New Quasiparticles Found Scientists from the Weizmann Institute of Science in Israel have demonstrated, for the first time, the existence of quasiparticles with one quarter the charge of an electron. Quasiparticles are formed from the interactions of multi-particle systems, and act effectively as independent particles. Quasiparticles are known for having a fraction of the charge of an electron, but until now all the quasiparticles that were discovered had an odd denominator. The special attribute of an even denominator in the recently discovered quasiparticles may be the first step towards powerful and stable quantum computers.
An Excerpt from McSweeney’s Next Issue, Josephine Rowe Illustration: Carson Murdach Do not adjust your set. What you see before you is an excerpt from the latest issue of McSweeney’s, our alluring, laid-back, westerly sister. Curiouser still, the McSweeney’s site has an excerpt from our new interview with Geoff Dyer. 10 Emerging Ethical Dilemmas in Science and Technology The John J. Reilly Center for Science, Technology, and Values at the University of Notre Dame has released its annual list of emerging ethical dilemmas and policy issues in science and technology for 2015. This marks the third year the Center has released a list. The Reilly Center explores conceptual, ethical, and policy issues where science and technology intersect with society from different disciplinary perspectives. Its goal is to promote the advancement of science and technology for the common good.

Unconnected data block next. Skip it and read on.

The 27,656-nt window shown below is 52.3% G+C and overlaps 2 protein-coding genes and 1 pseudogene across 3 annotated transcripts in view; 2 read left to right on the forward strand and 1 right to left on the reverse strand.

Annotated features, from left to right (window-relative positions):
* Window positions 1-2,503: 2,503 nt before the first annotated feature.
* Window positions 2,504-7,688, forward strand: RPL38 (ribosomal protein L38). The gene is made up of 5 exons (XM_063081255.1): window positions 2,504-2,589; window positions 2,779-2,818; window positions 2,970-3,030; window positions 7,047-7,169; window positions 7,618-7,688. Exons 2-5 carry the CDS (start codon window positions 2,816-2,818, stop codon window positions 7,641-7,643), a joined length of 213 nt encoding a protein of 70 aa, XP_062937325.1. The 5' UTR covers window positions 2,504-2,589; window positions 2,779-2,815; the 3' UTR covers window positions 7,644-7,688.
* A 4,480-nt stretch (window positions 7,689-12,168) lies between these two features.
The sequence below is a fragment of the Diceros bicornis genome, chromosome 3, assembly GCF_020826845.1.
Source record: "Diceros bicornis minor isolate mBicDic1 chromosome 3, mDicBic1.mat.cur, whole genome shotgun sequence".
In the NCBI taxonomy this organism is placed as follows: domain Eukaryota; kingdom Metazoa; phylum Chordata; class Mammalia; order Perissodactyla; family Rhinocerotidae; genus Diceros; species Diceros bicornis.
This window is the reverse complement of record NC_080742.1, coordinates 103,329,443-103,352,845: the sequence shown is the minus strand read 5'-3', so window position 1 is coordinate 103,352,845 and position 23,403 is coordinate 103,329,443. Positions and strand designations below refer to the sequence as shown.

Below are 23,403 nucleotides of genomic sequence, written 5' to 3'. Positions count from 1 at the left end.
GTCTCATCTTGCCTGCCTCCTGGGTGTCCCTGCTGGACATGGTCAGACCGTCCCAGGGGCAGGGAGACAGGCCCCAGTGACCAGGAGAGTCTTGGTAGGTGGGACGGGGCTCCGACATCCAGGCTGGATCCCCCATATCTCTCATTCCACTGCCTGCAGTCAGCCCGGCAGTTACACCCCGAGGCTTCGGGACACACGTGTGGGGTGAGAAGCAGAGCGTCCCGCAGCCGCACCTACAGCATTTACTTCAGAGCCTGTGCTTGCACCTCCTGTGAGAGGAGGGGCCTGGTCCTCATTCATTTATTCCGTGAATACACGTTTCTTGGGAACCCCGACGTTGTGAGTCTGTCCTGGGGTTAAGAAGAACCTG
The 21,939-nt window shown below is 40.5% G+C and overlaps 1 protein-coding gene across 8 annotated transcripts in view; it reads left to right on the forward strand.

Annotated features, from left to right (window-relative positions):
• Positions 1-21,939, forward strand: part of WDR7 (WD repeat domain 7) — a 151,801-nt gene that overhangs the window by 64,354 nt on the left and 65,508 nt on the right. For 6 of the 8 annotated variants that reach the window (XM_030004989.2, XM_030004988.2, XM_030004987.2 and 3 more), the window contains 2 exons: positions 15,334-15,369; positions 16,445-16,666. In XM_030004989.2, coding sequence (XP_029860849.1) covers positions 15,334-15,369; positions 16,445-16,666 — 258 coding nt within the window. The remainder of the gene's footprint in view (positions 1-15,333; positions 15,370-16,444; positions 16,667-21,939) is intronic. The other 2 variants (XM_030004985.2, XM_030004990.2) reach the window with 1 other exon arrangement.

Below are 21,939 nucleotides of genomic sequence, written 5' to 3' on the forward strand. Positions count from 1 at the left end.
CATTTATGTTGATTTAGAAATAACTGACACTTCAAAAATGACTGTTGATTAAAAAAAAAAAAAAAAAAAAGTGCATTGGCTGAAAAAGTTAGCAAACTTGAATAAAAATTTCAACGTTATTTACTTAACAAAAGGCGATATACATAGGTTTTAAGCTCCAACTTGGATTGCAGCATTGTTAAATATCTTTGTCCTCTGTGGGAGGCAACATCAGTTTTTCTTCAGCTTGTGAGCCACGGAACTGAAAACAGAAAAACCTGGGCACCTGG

Breakthrough in Thin-Film Solar Cells Scientists at Johannes Gutenberg University Mainz (JGU) in Germany have recently reported a breakthrough in their search for more efficient thin-film solar cells. Such cells could help create better solar receptors, improving both capacity and utilization of current devices – resulting in more realistically efficient sources for alternative energy. The new study shows that the new potential efficiency is 30%, a significant increase in comparison to contemporary cells that have only about 20% efficiency. Using computer simulations, the scientists investigated ways to improve the performance of CIGS thin-film solar cells; these are important since they are only a few micrometers thick, and offer savings on material and manufacturing costs.
Mothers News back issue collection May 2010 - July 2013 click the pictures to access these issues (read online or download) via archive.org. PLEASE NOTE: Mothers News is not an online newspaper, and the following year's worth of issues will NOT be made available online. To read new issues you must subscribe, and have the physical paper mailed to you. Science debate: Should we embrace an enhanced future? Image copyright Science Photo Library To write this article, I drank a beverage containing an effective cognitive enhancer - something that helps me - almost daily - to focus. In my pocket, I carry an extension of my memory, on which I made notes for this very story.